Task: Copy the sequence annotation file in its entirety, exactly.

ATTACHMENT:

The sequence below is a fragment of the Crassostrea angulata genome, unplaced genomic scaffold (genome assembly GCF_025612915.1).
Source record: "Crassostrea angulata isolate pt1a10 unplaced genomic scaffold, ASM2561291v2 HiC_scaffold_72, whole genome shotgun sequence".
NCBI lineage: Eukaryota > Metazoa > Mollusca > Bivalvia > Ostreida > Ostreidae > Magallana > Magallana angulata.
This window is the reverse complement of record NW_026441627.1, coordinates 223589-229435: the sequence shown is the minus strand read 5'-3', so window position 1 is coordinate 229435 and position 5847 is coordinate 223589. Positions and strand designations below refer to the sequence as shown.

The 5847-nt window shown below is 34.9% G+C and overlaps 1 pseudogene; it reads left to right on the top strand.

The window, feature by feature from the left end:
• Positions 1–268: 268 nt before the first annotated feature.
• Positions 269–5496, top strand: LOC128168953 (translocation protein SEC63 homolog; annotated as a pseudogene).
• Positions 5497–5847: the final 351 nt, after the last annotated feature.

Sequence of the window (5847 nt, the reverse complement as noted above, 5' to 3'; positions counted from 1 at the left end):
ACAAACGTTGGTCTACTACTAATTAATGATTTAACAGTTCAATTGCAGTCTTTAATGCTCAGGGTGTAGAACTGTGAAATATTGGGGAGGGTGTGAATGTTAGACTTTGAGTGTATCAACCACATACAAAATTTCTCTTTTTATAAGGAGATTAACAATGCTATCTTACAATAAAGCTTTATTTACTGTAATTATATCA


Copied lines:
The sequence below is a fragment of the Crassostrea angulata genome, unplaced genomic scaffold (genome assembly GCF_025612915.1).
Source record: "Crassostrea angulata isolate pt1a10 unplaced genomic scaffold, ASM2561291v2 HiC_scaffold_72, whole genome shotgun sequence".
NCBI lineage: Eukaryota > Metazoa > Mollusca > Bivalvia > Ostreida > Ostreidae > Magallana > Magallana angulata.
This window is the reverse complement of record NW_026441627.1, coordinates 223589-229435: the sequence shown is the minus strand read 5'-3', so window position 1 is coordinate 229435 and position 5847 is coordinate 223589. Positions and strand designations below refer to the sequence as shown.

The 5847-nt window shown below is 34.9% G+C and overlaps 1 pseudogene; it reads left to right on the top strand.

The window, feature by feature from the left end:
• Positions 1–268: 268 nt before the first annotated feature.
• Positions 269–5496, top strand: LOC128168953 (translocation protein SEC63 homolog; annotated as a pseudogene).
• Positions 5497–5847: the final 351 nt, after the last annotated feature.

Sequence of the window (5847 nt, the reverse complement as noted above, 5' to 3'; positions counted from 1 at the left end):
ACAAACGTTGGTCTACTACTAATTAATGATTTAACAGTTCAATTGCAGTCTTTAATGCTCAGGGTGTAGAACTGTGAAATATTGGGGAGGGTGTGAATGTTAGACTTTGAGTGTATCAACCACATACAAAATTTCTCTTTTTATAAGGAGATTAACAATGCTATCTTACAATAAAGCTTTATTTACTGTAATTATATCA